“I’ve come to escort you to the lab for a few tests,” he informed me. “To make sure you’ll transition successfully in the coming months.”

“I told you I’m not interested. I’d rather die.”

The smile that crossed his face sent a chill straight down my spine. “Well, that’s always a possibility with our little experiment, so you may very well get your wish.”

I was a foot from the cage door, and while I tried to keep myself from bolting toward it, the wolf wasn’t missing out on the chance for freedom. She bolted, but I’d barely made it out of the cage before Bobby’s arm was wrapped around me from behind and I felt the pinch of the needle in my neck.

He pressed his cold cheek to mine, his clammy lips grazing my skin as my body went limp in his arms. “Don’t worry, sis, I’ll have you back in your cell after we complete your little check-up.”

 

 

“Brooke?”

The voice I heard sounded far away, almost like I was hearing someone call for me while I was submerged in a pool of water. My brain felt foggy as I tried to focus on the voice, but every time I was called, the clearer the voice became.  It was Cordelia.

Slowly, my eyes opened, and I groaned when I sat up, pressing the heel of my hand against my temple. It felt like a vice grip was tightening around my head, and I needed it to stop.

“Cordelia?” I said, my voice raspy.

She exhaled a breath of relief. “You’re okay. They brought me back to my cell and you were gone…then when they did carry you back in here, you were so out of it, and I could smell blood.”

“Bl-blood?” I asked, confused and unable to wrap my head around it. I sniffed tentatively and picked up on what she had smelled. I raised my hands and inspected my arms. In the crook of my right elbow was a small red dot. Someone had drawn my blood. I inspected the rest of my body, not finding anything. Was that what Cordelia had smelled? The wound was so small…but the smell was…

My stomach lurched as I caught another whiff of the dried blood on my skin and I ran for the corner of my cell and emptied the contents of my stomach. It was weird. The smell of blood had never done this to me before—especially my own. Hell, I’d managed to keep myself from throwing up whenever I caught the putrid scent of a vampire. The only explanation was that the sedative they used was making me nauseous.

“Brooke?” I groaned in response. “Are you okay?”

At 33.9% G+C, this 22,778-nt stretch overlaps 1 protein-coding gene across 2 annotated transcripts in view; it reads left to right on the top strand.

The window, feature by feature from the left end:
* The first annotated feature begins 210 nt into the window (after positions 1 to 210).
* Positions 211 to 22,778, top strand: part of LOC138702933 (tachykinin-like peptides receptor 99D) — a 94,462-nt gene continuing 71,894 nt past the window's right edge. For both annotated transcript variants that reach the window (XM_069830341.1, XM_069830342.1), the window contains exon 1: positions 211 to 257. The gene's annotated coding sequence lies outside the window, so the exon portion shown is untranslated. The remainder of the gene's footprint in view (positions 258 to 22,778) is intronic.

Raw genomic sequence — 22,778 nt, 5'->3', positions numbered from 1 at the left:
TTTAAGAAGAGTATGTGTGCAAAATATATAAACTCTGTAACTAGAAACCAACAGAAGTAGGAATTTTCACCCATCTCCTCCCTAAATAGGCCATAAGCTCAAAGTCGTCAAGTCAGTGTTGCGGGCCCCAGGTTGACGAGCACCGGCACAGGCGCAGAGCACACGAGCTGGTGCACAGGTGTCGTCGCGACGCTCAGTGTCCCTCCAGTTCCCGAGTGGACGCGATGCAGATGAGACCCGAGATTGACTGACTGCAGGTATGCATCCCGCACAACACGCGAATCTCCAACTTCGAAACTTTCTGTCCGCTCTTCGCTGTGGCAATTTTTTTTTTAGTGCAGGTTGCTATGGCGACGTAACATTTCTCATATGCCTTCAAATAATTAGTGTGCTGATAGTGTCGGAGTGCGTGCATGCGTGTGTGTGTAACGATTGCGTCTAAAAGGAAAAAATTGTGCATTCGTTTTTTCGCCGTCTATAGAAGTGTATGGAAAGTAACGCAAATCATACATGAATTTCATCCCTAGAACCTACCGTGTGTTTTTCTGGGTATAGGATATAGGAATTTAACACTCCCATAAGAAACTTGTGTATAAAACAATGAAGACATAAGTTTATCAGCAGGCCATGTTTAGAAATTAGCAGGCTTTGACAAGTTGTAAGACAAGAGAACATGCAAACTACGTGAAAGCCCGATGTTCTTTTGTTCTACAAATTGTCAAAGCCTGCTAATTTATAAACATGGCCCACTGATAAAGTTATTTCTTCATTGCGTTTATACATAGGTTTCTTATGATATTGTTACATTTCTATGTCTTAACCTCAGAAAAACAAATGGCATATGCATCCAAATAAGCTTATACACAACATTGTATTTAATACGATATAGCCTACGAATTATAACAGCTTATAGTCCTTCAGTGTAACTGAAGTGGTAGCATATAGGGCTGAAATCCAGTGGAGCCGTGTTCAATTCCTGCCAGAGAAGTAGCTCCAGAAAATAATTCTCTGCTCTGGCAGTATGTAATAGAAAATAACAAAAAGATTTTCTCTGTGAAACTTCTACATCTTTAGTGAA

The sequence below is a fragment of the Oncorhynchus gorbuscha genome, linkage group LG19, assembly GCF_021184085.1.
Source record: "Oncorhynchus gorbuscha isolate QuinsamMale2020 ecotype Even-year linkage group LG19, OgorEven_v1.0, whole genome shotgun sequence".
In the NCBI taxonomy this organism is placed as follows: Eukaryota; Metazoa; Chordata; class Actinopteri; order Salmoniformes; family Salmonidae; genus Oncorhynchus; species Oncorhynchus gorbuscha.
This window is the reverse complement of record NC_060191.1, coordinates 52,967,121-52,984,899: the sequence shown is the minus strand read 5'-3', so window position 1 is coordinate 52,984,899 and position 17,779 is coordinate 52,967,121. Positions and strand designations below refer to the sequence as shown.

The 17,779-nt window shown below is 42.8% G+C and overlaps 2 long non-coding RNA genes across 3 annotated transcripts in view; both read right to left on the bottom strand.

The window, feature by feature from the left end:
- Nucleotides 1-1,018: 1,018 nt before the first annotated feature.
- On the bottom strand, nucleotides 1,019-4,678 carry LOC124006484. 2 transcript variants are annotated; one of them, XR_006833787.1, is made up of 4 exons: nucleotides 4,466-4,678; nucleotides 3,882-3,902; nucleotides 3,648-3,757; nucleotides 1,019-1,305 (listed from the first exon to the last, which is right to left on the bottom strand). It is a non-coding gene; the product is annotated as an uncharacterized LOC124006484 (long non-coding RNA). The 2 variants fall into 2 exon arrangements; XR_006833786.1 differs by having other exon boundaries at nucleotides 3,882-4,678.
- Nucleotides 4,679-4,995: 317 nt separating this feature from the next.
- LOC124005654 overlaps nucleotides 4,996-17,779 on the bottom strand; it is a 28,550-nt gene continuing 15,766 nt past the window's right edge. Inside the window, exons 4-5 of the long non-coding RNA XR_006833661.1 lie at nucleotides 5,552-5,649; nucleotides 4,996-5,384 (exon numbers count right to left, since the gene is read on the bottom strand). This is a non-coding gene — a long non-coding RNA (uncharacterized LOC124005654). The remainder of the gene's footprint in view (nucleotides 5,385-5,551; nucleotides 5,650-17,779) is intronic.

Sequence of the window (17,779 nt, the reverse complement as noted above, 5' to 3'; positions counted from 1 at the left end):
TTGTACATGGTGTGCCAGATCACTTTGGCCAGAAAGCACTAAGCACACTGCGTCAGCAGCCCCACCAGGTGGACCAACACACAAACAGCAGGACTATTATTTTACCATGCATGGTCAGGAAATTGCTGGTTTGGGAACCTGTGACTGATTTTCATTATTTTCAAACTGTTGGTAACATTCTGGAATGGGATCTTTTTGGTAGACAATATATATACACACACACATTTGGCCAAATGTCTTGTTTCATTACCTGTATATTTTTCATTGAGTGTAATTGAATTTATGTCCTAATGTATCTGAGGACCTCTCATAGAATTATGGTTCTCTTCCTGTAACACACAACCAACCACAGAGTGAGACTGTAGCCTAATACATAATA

I spat and then held the back of my hand to my lips for a minute, feeling my stomach roll again. When I was sure I wasn’t going to get sick again, I slowly stood upright and turned around to find Cordelia looking at me, her eyes wide with concern.

“I’m fine, sweetie.” I smiled, hoping it was convincing enough. “I think the drugs they gave me upset my stomach.” Her head tilted to the left, eyebrows knitting together. She was eyeing me in a way that worried me. “What?”

Closing her eyes, she shook the expression off her face. “Nothing. I was just worried.” She paused for a moment. “Can you remember anything about where you were?”

I tried to, but the last thing I recalled was Bobby’s cold face pressed against mine. “No.” I held out my arm and looked at my elbow again. “But I think they took me to the lab. They must have drawn blood for whatever testing they need to run for their stupid project.” My knees trembled, and I succumbed to the feeling, collapsing to the ground.

I needed to rest some more. I needed to clear my head of the drug-induced fog so I could further plan our escape.

I leaned my back against the wall of my cell and turned my head toward Cordelia. “How are you?” I asked. “Did they hurt you?”

She gave a non-committal shrug. “Not really. They mostly focus on my transformations. Doing whatever they can to force it. I’m getting pretty good at it.”

I could only imagine the lengths these bastards went to to force a young girl to shift, and it made me angry enough to forget about my fatigue. “I’m going to kill them all,” I promised her. “Maybe not the day we escape, but I promise you, none of them will survive this fight.”